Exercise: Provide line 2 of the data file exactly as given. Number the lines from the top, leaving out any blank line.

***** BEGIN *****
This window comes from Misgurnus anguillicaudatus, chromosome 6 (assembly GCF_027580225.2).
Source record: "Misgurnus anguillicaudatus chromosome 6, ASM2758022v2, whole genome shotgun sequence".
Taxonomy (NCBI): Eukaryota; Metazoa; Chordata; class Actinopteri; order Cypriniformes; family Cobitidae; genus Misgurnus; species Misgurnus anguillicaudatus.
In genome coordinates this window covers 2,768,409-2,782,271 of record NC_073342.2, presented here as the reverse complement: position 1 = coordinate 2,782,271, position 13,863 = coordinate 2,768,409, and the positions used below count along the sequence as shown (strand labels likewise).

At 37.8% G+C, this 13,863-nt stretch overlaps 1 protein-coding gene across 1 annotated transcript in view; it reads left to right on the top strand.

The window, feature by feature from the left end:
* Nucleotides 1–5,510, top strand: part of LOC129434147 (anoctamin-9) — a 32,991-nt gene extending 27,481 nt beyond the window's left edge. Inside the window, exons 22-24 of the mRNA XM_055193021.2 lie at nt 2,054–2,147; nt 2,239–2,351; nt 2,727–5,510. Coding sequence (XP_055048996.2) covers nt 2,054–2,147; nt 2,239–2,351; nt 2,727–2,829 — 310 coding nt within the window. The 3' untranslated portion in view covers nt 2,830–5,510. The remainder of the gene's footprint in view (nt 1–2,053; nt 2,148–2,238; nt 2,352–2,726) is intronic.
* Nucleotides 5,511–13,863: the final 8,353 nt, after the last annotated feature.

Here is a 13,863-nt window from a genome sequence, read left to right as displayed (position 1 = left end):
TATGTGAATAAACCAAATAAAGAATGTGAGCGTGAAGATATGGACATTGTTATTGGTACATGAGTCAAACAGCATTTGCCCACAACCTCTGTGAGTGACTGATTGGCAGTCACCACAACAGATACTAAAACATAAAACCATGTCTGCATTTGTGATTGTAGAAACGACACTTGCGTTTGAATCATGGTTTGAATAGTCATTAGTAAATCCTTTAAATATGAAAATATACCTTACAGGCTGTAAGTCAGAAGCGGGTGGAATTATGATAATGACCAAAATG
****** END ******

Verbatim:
Source record: "Misgurnus anguillicaudatus chromosome 6, ASM2758022v2, whole genome shotgun sequence".